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How to know when you’ve arrived

3 Steps To Financial Enlightment

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by Paul Kindzia in Happiness, Health, Personal Finance
July 16, 2021

I spend a lot of time working on quantitative items during the wealth management process (both for myself and for clients).  Sometimes it can feel as though life is all about spreadsheets.  There is tremendous value in performing numerical analysis and benchmarking for wealth goals or for most type of goals.  During the process of achievement, one of the more difficult tasks associated with our journey is coming up with “the number” or “the goal” or “the end game” when we envision crossing the finish line in the endurance race of wealth building.

But wealth doesn’t necessarily come with an easy to identify number that represents the finish line.  There isn’t a clear cut “end game” like in other areas of success.  As much as we might like identifying a single number that represents crossing the finish line, it doesn’t work like that.  It’s not like somebody who has a $1 million dollar investment portfolio goal has a totally different life that changes like a light switch going from “off” to “on” when they went from $999,999 to $1,000,001.  $2 of additional wealth on a piece of paper changed very little about their daily logistics.

In athletics, things often come down to black and white.  You won the championship or you didn’t.  You made the team, or you didn’t.  You won the game or you didn’t.  You won a gold medal, or you didn’t.  Things can often be clearer in separating out success from failure.

With wealth building, we usually don’t get those black and white moments.  Financial success can be more vague or elusive.  Here are three steps to financial enlightenment as you try to get your arms around goals and defining success;

  1. Having a quantifiable list of goals in numerical terms is important. But the numbers only validate and help us experience “a feeling.”  (Oh no, we aren’t going to talk about feelings are we?)  Yes, we are.  Wealth is plenty psychological.  Because wealth is ultimately a “FEELING” of security or independence.  The number required to experience that “feeling” can be very different from one person to the next.  What we are chasing is “the feeling” of security, “the feeling” of independence, “the feeling” of control and “the feeling” of success.  Similar numbers can make different people feel very different things.  It’s the feeling you get that counts.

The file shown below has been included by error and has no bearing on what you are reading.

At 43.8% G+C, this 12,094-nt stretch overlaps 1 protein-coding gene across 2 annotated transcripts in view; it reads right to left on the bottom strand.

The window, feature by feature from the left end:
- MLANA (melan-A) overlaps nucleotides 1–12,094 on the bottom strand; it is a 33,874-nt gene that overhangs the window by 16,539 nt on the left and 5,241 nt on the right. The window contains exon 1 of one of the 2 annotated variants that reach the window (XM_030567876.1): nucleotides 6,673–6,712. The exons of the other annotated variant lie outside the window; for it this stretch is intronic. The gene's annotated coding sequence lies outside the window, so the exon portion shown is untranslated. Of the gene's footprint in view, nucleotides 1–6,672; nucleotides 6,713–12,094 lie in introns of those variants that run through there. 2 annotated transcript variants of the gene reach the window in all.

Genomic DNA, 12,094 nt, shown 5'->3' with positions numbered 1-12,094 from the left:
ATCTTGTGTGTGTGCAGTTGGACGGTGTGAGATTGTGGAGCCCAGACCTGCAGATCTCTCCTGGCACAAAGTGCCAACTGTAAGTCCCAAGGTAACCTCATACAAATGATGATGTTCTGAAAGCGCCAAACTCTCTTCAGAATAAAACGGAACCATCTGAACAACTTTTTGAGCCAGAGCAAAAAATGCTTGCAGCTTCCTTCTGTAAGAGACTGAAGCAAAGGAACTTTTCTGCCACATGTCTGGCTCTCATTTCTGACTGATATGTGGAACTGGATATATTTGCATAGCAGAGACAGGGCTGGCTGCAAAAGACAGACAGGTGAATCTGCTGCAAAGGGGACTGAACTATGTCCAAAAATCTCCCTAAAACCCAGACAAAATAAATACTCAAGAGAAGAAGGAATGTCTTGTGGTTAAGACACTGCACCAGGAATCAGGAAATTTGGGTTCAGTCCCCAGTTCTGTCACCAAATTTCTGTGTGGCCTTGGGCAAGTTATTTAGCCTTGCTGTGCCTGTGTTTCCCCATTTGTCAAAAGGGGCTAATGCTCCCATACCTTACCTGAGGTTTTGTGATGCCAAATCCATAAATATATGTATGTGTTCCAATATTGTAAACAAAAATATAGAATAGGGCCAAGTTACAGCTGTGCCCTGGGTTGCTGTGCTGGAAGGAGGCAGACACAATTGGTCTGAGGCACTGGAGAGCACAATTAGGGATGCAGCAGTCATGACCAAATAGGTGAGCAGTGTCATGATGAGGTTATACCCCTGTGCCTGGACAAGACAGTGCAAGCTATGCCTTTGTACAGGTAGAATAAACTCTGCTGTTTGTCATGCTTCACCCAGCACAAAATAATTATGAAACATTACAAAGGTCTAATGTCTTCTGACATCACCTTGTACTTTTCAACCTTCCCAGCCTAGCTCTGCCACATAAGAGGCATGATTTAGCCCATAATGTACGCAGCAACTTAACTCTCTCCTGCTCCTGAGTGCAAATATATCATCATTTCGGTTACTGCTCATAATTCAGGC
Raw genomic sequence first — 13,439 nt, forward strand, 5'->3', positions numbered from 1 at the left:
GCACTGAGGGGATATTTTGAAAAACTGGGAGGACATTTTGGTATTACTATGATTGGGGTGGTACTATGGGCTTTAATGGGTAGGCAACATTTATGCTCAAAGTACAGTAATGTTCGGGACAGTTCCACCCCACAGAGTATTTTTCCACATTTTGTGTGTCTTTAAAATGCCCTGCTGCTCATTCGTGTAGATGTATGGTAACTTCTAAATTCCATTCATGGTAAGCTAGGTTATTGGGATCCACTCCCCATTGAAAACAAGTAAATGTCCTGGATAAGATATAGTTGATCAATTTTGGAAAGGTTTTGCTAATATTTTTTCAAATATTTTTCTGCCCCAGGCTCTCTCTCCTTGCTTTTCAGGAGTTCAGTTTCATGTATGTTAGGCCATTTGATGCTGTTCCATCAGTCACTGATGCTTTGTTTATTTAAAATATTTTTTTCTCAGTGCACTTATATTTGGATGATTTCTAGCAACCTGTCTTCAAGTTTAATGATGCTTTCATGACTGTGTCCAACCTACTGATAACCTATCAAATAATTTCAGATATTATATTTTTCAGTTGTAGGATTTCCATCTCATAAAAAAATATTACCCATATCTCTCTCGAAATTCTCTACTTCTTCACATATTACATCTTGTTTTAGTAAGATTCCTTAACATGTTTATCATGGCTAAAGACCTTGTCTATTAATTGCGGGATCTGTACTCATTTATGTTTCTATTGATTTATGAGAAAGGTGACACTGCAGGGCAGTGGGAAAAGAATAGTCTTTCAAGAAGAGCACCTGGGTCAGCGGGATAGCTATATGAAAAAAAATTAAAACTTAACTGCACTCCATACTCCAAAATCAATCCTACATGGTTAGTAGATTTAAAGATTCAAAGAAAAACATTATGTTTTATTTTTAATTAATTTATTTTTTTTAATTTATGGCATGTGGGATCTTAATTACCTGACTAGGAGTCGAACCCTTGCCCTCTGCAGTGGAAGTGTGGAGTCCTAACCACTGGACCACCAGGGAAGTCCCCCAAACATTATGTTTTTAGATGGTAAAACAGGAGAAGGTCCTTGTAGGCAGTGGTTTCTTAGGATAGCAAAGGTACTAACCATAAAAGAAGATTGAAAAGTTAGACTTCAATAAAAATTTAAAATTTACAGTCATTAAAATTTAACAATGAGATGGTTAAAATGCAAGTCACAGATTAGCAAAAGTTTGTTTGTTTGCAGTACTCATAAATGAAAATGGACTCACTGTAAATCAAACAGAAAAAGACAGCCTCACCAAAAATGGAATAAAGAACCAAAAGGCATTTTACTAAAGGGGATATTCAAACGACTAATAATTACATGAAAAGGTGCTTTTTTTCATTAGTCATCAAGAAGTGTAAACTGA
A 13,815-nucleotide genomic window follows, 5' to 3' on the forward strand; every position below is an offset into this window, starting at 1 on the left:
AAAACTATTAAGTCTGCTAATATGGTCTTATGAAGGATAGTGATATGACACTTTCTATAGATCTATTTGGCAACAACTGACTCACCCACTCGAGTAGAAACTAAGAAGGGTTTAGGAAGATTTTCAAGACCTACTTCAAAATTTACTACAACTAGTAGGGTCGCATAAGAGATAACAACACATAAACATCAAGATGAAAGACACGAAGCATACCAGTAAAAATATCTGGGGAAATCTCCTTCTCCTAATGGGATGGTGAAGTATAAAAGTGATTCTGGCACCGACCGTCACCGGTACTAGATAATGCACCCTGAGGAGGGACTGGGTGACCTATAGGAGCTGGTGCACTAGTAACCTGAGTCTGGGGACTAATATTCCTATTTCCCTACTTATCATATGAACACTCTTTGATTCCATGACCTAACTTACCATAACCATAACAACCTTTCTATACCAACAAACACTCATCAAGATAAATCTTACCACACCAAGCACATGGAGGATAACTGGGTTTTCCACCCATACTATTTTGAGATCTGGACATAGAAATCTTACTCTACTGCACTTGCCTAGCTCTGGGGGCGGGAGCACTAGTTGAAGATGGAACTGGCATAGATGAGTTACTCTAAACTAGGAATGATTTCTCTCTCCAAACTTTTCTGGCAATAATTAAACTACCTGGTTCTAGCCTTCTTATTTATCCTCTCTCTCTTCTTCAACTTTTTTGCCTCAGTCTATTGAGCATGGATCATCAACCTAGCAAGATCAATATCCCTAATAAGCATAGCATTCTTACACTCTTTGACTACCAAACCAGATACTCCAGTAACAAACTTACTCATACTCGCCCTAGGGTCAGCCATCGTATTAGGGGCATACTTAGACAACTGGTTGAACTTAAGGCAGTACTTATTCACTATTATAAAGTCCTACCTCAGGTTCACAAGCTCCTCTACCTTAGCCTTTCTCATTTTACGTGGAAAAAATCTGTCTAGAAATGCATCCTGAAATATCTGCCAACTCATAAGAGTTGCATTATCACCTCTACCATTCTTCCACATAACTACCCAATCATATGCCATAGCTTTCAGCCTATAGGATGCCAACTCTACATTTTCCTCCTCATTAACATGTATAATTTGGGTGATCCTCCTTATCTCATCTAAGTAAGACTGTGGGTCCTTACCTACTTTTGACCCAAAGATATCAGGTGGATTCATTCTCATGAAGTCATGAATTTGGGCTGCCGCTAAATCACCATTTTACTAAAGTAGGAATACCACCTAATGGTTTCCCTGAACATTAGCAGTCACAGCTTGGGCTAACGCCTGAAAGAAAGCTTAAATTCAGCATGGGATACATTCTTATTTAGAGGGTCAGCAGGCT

2. Being debt free often is the catalyst of “feeling” financially free. Let’s face it, when you owe somebody or some organization money, you are an indentured servant that is forced to keep doing something (whether you like it or not) in order to keep paying the debt off (plus interest).  When people become debt free, “they feel” different about themselves because they broke the chains of indebtedness.  They own their assets and they own their future freedom to do what it is that they want to do or pursue.  They are no longer forced to do something just to earn the money required to eliminate a debt burden.
  3. Being busy isn’t always a bad thing. Controlling your own time is usually always a great thing.  Know the difference.  How much time during each of your limited days on earth is spent doing things because you have to (in order to keep the financial boat afloat) versus what you really want to do?  Control over your time is a huge measure of wealth (this doesn’t show up on any financial statement).  Do you have to set an alarm clock every day?  Do you even wear a watch?  What if you had worked hard to position your life where you had total control over your time?  You got up when you were rested.  You ate when you were hungry.  You exercised when you felt like doing some physical activity.  You napped when you were tired.  You read when your mind was hungry for information.  How close or far are you from totally controlling your time?  Wealth isn’t about being a lazy slug with no purpose.  Wealth is about controlling your time.

Wealth is more than numbers on a statement or a chart.  Wealth is about “feelings” and about control over our time.  Once you recognize and identify “the feelings” that you desire, then you could put together a financial plan and set up your life in a way that positions you to replicate those feelings as often as possible.  The hard part about the human experience is that we often feel that we need more money.  Wanting and needing more (and more) is just how we are wired.  But reconciling that back to the qualitative factors can help us identify how much is enough and also will prevent us from chasing material items that move us away from healthy feelings of accomplishment.  Requiring perpetual consumption of material goods and services usually doesn’t lead towards deep and lasting feelings of success and financial freedom.  Only when we position our lives in a way that we consistently “feel” good about security, independence, freedom and control over our time do we reach enlightenment.

Real financial wealth is accomplished when we build a robust financial life where we always feel secure and in control.  Compare that to others who no matter what they earn, their lifestyles are set up in a way that is so extravagant that they are always on a fast treadmill that is ready to throw them off the back.  Their lives (and feelings) are very fragile.

Good habits lead to good behaviors.  Good behaviors lead to good decisions.  Good decisions lead to a good life.  Live by principles and choose wisely.

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These are the EXACT same steps I used to PERMANENTLY get rid of my mortgage, student loans, credit card debt, and auto loan debt.

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